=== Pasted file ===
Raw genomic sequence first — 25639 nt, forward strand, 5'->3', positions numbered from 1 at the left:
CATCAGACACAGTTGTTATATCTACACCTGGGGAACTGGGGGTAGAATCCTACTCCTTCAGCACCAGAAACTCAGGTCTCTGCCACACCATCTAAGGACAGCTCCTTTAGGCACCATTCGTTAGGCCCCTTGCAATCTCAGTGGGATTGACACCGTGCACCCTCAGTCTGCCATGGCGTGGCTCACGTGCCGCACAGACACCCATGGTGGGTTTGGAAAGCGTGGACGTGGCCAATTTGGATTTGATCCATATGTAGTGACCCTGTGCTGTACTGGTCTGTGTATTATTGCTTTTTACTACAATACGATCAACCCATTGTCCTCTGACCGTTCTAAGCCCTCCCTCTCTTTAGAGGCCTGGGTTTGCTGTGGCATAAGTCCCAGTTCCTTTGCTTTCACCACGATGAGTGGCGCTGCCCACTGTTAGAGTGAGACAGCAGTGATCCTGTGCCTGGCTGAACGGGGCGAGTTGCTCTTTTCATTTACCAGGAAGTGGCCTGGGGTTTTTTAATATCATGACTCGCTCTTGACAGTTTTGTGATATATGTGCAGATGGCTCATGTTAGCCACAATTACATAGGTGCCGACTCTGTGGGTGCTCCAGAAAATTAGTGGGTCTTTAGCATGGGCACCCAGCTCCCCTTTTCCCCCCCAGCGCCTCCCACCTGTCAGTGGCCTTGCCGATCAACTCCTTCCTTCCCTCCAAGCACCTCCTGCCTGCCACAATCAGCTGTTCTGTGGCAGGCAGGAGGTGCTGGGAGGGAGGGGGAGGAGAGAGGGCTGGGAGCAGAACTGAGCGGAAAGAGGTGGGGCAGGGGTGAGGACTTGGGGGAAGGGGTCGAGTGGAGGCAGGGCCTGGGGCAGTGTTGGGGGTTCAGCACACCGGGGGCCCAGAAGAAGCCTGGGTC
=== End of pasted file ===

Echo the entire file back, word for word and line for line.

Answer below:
Raw genomic sequence first — 25639 nt, forward strand, 5'->3', positions numbered from 1 at the left:
CATCAGACACAGTTGTTATATCTACACCTGGGGAACTGGGGGTAGAATCCTACTCCTTCAGCACCAGAAACTCAGGTCTCTGCCACACCATCTAAGGACAGCTCCTTTAGGCACCATTCGTTAGGCCCCTTGCAATCTCAGTGGGATTGACACCGTGCACCCTCAGTCTGCCATGGCGTGGCTCACGTGCCGCACAGACACCCATGGTGGGTTTGGAAAGCGTGGACGTGGCCAATTTGGATTTGATCCATATGTAGTGACCCTGTGCTGTACTGGTCTGTGTATTATTGCTTTTTACTACAATACGATCAACCCATTGTCCTCTGACCGTTCTAAGCCCTCCCTCTCTTTAGAGGCCTGGGTTTGCTGTGGCATAAGTCCCAGTTCCTTTGCTTTCACCACGATGAGTGGCGCTGCCCACTGTTAGAGTGAGACAGCAGTGATCCTGTGCCTGGCTGAACGGGGCGAGTTGCTCTTTTCATTTACCAGGAAGTGGCCTGGGGTTTTTTAATATCATGACTCGCTCTTGACAGTTTTGTGATATATGTGCAGATGGCTCATGTTAGCCACAATTACATAGGTGCCGACTCTGTGGGTGCTCCAGAAAATTAGTGGGTCTTTAGCATGGGCACCCAGCTCCCCTTTTCCCCCCCAGCGCCTCCCACCTGTCAGTGGCCTTGCCGATCAACTCCTTCCTTCCCTCCAAGCACCTCCTGCCTGCCACAATCAGCTGTTCTGTGGCAGGCAGGAGGTGCTGGGAGGGAGGGGGAGGAGAGAGGGCTGGGAGCAGAACTGAGCGGAAAGAGGTGGGGCAGGGGTGAGGACTTGGGGGAAGGGGTCGAGTGGAGGCAGGGCCTGGGGCAGTGTTGGGGGTTCAGCACACCGGGGGCCCAGAAGAAGCCTGGGTC